I grew up just a few blocks from the Detroit border-line in Oak Park, Michigan. In 4th grade I wanted to play the trumpet, but my mom thought I would drop out of band after a year just like my older brother and sister. To save money she pretended that I was gonna need braces so, instead of trumpet, I could either choose drums or violin (knowing I’d choose the former). At the time, my parents were pretty relieved that it only cost them a pair of drumsticks and a drum pad, but little did they know how that one pair of Bunken 2B sticks would change my life.


The next few years I was taking private drumset lessons until 7th grade when that all changed. My new teacher was Sam Tundo from the Detroit Symphony Orchestra. He co-owned a store nearby called “Percussion World” with Norm Ficket (DSO). Sam got me back on the drum pad doing a lot of heavy rudimental-style playing, but once he introduced me to the marimba I was like a duck to water and couldn’t stop practicing. Which reminds me, my mom likes to joke about whenever I got in trouble she couldn’t just send me to my room because that’s where all my instruments were!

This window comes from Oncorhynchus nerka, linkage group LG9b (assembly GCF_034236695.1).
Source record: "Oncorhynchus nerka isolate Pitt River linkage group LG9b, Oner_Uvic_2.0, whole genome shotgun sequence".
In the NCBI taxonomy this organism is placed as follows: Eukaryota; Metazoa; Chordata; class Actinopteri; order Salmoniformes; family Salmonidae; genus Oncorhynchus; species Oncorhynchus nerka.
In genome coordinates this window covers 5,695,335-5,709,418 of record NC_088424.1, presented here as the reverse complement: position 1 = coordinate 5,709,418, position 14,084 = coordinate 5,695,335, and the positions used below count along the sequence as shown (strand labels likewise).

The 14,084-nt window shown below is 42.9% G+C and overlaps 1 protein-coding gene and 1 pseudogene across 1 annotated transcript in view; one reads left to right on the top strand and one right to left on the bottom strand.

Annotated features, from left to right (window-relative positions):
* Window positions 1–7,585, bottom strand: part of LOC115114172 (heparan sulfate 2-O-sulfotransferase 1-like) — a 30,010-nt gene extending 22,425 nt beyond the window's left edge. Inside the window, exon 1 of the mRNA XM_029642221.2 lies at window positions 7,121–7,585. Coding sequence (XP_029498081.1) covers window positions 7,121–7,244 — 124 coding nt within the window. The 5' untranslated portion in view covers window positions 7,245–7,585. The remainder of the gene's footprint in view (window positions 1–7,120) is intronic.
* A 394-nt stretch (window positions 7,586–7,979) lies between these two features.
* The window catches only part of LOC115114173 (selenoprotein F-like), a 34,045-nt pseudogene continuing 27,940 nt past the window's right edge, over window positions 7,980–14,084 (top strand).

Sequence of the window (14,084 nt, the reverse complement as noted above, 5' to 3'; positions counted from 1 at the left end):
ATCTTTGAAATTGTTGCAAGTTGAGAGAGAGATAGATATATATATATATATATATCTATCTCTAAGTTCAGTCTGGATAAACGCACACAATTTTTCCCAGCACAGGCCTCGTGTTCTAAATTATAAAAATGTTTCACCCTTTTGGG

Anyway, that same year I played a xylophone solo at the 1979 Michigan Percussion Festival in Ann Arbor for the first time in public for Charlie Owen during his masterclass. Charlie later became my role model. He was the timpanist and marimba soloist with “The President’s Own” Marine Band during the 30s-50s, then became Principal of the Philadelphia Orchestra, and THEN taught at the University of Michigan.


After Charlie’s masterclass I decided to stay for the next one, which just happened to be led by Percy Danforth! I can’t begin to tell you how amazing it was to see and hear the bones for the first time and be taught by Percy himself. After his workshop I begged my mom to buy me a pair of Joe Birl Rhythm Bones directly from Percy.


I’m currently on the RBS board and joined the Rhythm Bones Society in 2004. I also have been teaching the advanced Bones Fest workshops since that time. I first learned to play rhythm bones from Percy Danforth at the 1979 Michigan Percussion Festival. I’ve also been a percussionist and resident rhythm bones player with “The President’s Own” United States Marine Band since 1997, and have enjoyed many performance opportunities on rhythm bones throughout the United States, as well as at the White House with the Marine Band’s Celtic Ensemble. “Prior to joining the Marine Band I was the percussionist with the Rhode Island Philharmonic, and attended Oberlin Conservatory (B.M.) and Univ. of Michigan School of Music (M.M.)”